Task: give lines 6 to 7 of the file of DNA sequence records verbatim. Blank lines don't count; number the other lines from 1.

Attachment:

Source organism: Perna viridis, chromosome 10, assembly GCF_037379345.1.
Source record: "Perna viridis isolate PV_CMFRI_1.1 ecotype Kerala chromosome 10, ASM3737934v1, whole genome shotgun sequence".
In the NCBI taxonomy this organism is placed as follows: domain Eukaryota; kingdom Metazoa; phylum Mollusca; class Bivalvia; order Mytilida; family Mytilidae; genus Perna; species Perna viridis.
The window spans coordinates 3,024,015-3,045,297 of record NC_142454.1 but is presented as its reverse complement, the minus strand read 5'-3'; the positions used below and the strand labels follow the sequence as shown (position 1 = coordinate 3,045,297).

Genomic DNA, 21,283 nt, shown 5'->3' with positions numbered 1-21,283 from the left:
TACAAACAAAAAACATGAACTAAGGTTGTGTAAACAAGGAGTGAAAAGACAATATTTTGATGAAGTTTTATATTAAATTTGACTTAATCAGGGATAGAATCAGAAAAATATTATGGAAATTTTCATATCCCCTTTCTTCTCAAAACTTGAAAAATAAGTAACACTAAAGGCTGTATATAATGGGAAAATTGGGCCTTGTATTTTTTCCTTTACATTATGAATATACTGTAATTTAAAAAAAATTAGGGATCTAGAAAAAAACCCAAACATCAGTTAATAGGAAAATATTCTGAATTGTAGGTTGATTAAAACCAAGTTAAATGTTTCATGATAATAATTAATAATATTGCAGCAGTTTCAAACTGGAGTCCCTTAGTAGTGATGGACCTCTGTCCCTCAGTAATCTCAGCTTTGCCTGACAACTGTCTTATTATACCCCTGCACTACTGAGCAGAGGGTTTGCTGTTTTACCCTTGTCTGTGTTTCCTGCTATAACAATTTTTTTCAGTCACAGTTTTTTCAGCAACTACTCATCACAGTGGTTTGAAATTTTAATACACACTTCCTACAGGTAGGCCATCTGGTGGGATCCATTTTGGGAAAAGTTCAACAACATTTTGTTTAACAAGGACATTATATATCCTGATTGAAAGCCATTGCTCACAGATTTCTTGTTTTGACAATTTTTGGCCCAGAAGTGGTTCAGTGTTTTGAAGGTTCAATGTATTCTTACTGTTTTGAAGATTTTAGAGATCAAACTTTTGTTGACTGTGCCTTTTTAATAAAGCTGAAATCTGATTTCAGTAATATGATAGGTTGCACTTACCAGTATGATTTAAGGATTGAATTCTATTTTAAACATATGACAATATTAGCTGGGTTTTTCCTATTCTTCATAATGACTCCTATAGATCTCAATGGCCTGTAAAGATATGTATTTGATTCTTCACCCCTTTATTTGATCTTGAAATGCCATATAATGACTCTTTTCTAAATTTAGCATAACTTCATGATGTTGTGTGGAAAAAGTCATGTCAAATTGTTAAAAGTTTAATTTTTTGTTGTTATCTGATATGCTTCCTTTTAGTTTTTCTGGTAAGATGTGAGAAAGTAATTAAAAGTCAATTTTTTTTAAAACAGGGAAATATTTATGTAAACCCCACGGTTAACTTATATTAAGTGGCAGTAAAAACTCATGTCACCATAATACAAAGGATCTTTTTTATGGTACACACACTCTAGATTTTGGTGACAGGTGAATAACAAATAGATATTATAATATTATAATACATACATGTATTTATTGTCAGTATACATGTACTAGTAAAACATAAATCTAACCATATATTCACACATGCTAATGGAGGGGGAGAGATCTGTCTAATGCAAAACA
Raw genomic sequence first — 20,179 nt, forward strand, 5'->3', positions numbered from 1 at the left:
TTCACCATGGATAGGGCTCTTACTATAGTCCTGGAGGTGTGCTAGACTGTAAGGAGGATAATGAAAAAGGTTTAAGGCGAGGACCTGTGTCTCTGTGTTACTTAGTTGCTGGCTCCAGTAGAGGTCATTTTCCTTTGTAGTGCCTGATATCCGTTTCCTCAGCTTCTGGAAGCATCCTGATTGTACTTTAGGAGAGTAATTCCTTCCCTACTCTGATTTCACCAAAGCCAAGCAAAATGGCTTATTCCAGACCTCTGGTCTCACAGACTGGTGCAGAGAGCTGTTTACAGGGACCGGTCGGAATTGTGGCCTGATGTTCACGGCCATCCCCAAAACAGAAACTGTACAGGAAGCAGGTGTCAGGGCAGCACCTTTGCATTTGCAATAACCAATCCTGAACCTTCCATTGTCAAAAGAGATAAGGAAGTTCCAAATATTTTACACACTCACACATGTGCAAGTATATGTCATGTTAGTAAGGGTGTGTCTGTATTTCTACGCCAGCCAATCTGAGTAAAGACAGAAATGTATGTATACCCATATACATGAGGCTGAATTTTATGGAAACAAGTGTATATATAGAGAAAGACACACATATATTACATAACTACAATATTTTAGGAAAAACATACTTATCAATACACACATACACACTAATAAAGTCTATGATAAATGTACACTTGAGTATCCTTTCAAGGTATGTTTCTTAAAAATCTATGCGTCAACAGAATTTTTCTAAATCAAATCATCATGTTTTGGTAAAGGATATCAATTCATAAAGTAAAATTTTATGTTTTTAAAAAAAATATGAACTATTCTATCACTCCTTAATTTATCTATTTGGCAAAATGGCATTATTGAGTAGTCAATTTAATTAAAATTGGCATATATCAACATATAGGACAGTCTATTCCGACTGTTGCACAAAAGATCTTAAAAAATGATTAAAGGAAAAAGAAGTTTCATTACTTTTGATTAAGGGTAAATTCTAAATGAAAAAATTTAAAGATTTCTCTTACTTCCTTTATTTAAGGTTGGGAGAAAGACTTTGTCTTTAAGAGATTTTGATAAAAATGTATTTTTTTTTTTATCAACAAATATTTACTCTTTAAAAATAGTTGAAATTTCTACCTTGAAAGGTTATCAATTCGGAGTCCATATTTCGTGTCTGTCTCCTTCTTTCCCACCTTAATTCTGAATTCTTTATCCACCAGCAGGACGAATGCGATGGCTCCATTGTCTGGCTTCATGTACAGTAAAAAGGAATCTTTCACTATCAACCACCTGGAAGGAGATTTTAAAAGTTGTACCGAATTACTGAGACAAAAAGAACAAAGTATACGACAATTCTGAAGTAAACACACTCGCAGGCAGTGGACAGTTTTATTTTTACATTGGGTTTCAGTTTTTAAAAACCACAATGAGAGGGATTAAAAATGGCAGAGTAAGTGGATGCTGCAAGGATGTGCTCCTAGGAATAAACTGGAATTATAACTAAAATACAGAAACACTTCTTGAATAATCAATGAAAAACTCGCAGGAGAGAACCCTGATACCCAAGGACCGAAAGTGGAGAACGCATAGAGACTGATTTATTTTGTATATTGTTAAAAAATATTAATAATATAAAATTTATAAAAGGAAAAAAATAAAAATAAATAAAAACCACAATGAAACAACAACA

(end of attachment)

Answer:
TACAAACAAAAAACATGAACTAAGGTTGTGTAAACAAGGAGTGAAAAGACAATATTTTGATGAAGTTTTATATTAAATTTGACTTAATCAGGGATAGAATCAGAAAAATATTATGGAAATTTTCATATCCCCTTTCTTCTCAAAACTTGAAAAATAAGTAACACTAAAGGCTGTATATAATGGGAAAATTGGGCCTTGTATTTTTTCCTTTACATTATGAATATACTGTAATTTAAAAAAAATTAGGGATCTAGAAAAAAACCCAAACATCAGTTAATAGGAAAATATTCTGAATTGTAGGTTGATTAAAACCAAGTTAAATGTTTCATGATAATAATTAATAATATTGCAGCAGTTTCAAACTGGAGTCCCTTAGTAGTGATGGACCTCTGTCCCTCAGTAATCTCAGCTTTGCCTGACAACTGTCTTATTATACCCCTGCACTACTGAGCAGAGGGTTTGCTGTTTTACCCTTGTCTGTGTTTCCTGCTATAACAATTTTTTTCAGTCACAGTTTTTTCAGCAACTACTCATCACAGTGGTTTGAAATTTTAATACACACTTCCTACAGGTAGGCCATCTGGTGGGATCCATTTTGGGAAAAGTTCAACAACATTTTGTTTAACAAGGACATTATATATCCTGATTGAAAGCCATTGCTCACAGATTTCTTGTTTTGACAATTTTTGGCCCAGAAGTGGTTCAGTGTTTTGAAGGTTCAATGTATTCTTACTGTTTTGAAGATTTTAGAGATCAAACTTTTGTTGACTGTGCCTTTTTAATAAAGCTGAAATCTGATTTCAGTAATATGATAGGTTGCACTTACCAGTATGATTTAAGGATTGAATTCTATTTTAAACATATGACAATATTAGCTGGGTTTTTCCTATTCTTCATAATGACTCCTATAGATCTCAATGGCCTGTAAAGATATGTATTTGATTCTTCACCCCTTTATTTGATCTTGAAATGCCATATAATGACTCTTTTCTAAATTTAGCATAACTTCATGATGTTGTGTGGAAAAAGTCATGTCAAATTGTTAAAAGTTTAATTTTTTGTTGTTATCTGATATGCTTCCTTTTAGTTTTTCTGGTAAGATGTGAGAAAGTAATTAAAAGTCAATTTTTTTTAAAACAGGGAAATATTTATGTAAACCCCACGGTTAACTTATATTAAGTGGCAGTAAAAACTCATGTCACCATAATACAAAGGATCTTTTTTATGGTACACACACTCTAGATTTTGGTGACAGGTGAATAACAAATAGATATTATAATATTATAATACATACATGTATTTATTGTCAGTATACATGTACTAGTAAAACATAAATCTAACCATATATTCACACATGCTAATGGAGGGGGAGAGATCTGTCTAATGCAAAACA
Raw genomic sequence first — 20,179 nt, forward strand, 5'->3', positions numbered from 1 at the left: